Practical Social Media for Your Business

Central Counties Tourism is proud of the pool of knowledge that our team has across many sectors of the tourism industry. Our team’s first-hand experiences translate into opportunities to share expertise with our members across the region, like this article by Sarah Gratta, Central Counties Tourism Headwaters Field Manager.

Social media is easy when it’s for yourself but as soon as it’s for your business all of a sudden you feel like a deer caught in the headlights. It’s a no brainer to post a thought, picture, quiz or meme to your personal accounts – Instagram, Facebook, Pinterest, TikTok, etc. but as soon as it’s for a business you need to put more thought, more effort and more time (that you probably don’t have) into it and it can become overwhelming.

I used to run a small business – a lifestyle gift shop and my only “advertising” was on social media. In my four years, I grew Instagram, my main social account, to almost 5,000 followers. That may not seem like a lot but I did not buy a single follower and had fantastic engagement both through comments and likes but more importantly from people coming into the store, messaging or calling to purchase the candle / card / spoon / pillow that I had posted that week. And then once I added e-commerce in 2020, I could see that my website traffic and sales linked directly from my posts.

So, while social for business can strike fear into even the most prolific personal poster it does not have to. At first, I found it super easy to post from the shop, to walk around and take pictures of new merchandise, do stories of my unpacking and being buried in barcodes, pictures of cute babies’ and pictures of the dogs visiting the shop all helped me create my tone of voice – welcoming, knowledgeable, fun, personable. During the busy times it was easy to find things to post about. During the quiet times, the winter months, the rainy days and the Covid days it was much harder. This is when I found that I needed a strategy to make posting less stressful and still impactful while not forgetting about the all-important algorithms, reels, stories, hashtags, tags, locations.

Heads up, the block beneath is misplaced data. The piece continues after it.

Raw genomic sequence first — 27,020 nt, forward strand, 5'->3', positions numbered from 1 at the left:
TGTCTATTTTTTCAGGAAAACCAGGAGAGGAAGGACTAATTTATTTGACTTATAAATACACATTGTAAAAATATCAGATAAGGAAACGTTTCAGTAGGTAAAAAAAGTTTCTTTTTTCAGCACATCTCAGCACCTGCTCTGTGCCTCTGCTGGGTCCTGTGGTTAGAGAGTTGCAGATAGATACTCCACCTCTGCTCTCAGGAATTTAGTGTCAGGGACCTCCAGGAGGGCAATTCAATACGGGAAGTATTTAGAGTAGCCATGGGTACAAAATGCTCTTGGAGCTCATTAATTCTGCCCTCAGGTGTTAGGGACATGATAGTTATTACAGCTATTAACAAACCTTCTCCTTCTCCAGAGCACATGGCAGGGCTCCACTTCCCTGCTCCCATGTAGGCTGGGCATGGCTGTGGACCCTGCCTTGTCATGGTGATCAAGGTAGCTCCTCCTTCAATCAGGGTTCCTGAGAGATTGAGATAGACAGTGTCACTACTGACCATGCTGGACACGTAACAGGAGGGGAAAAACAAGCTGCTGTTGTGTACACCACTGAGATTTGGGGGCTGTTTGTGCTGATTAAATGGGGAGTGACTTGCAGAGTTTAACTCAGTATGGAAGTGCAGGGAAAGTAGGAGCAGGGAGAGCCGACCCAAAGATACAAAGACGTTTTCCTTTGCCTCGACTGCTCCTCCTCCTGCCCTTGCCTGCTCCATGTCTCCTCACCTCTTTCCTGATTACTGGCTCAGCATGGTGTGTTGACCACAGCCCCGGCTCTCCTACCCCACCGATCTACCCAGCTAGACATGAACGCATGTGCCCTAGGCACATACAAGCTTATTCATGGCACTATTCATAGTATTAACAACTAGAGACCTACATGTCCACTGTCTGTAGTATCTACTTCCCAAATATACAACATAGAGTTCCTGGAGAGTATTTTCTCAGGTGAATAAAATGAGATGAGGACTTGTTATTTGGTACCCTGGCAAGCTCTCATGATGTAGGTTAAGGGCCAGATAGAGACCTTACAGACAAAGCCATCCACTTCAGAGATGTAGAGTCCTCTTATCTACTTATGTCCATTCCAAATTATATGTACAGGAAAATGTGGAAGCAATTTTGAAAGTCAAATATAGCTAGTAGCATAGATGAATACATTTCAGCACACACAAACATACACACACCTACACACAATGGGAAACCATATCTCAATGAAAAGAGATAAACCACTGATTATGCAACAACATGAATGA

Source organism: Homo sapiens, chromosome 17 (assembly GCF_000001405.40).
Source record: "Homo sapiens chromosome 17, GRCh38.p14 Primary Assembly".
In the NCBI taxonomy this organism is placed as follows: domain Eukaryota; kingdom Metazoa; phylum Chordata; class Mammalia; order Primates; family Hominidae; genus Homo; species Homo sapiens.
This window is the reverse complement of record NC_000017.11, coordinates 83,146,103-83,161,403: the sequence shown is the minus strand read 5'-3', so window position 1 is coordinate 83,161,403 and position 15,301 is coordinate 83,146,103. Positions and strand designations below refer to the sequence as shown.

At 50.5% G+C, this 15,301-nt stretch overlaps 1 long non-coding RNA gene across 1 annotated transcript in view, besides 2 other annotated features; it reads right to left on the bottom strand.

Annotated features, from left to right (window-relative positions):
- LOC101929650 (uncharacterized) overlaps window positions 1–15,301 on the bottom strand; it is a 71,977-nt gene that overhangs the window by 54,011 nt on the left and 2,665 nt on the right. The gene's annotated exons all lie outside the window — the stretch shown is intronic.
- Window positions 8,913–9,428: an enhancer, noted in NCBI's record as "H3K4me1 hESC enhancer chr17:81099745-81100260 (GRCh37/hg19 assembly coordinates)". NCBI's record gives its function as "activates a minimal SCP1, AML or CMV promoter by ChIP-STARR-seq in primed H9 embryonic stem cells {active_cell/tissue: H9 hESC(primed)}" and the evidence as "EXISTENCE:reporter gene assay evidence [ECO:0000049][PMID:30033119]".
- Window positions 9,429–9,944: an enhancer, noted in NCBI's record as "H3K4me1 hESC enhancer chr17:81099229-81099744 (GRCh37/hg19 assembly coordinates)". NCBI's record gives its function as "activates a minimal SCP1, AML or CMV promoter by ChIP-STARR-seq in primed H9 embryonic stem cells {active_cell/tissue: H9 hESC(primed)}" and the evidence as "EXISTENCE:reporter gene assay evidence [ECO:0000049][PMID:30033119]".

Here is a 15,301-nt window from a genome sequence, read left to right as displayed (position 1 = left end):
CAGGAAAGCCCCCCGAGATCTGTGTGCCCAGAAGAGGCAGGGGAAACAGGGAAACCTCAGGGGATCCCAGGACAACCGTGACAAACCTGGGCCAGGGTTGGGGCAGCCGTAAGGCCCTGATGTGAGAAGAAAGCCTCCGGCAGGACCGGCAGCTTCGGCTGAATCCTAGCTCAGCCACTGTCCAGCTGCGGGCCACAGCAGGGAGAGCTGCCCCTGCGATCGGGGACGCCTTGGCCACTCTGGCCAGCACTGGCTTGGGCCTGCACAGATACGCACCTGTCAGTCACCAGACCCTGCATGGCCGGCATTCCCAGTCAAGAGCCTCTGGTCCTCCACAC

So what did I do?

I found that finding one day a month to plan out my content was very helpful. Not the actual day-to-day posts with pictures and hashtags, that for me was too prescribed and did not leave room to be spontaneous and capture things in the moment. That said, I did find it helpful in the slower months to create posts and have them scheduled (you can use HootSuite, Facebook, Loomly, the list is long). This way I was always sure to have at least two or three posts a week so as not to lose my followers and stay relevant with the algorithm. With the pressure off that left me lots of space to create on the fly or in the moment posts without the fear of over posting, because yes, that is a thing too.

Here are some of my tips to help get over what can be a paralyzing fear of posting to social media…

  1. Determine your posting schedule – while consistency is key – you need to determine what you can commit to. This helps establish reliability and trust.
  2. Choose categories. This keeps you focused and lets your audience come to know what they can expect from you. Examples of categories are; My Why/About Me, Behind-the-Scenes, Product Benefits, Product Showcase, Encouragement, Pets, Food.
  3. Choose your photo identity. These are the types of photos that will visually represent your brand on social media.  Not just what you show but how you show it. For example, my product shots were often taken with red as the background colour or on my front porch.
  4. Batch your photography – for example if your topic is Behind-the-Scenes – capture a number of photos at once and then use them over time. Change your outfit, the coffee mug you use, the flowers in a vase and you can create photos for numerous posts. At the same time film a TikTok, reel or story.


Demonstrates my pet category and visual identity.
Unionville bag
Demonstrates a situational product shot and visual identity.


Now, take a deep breath and grab a coffee, glass of wine or whatever your calming drink of choice is and start brainstorming those categories and what you want your visual identity to be.

Need help, don’t hesitate to reach out to your Field Manager for advice. Looking for a more in-depth guide to social media and specific to the tourism industry?

Coming soon to the CCT Learning Lab is the Get Tourism Social Media Ready.

By Sarah Gratta


Central Counties is located North of Toronto


Find Resources in Your Region

E.D. Corner

Every month, Chuck brings you the latest and greatest here in the E.D. Corner. Read the Latest

Chuck Thibeault

Executive Director, Chuck Thibeault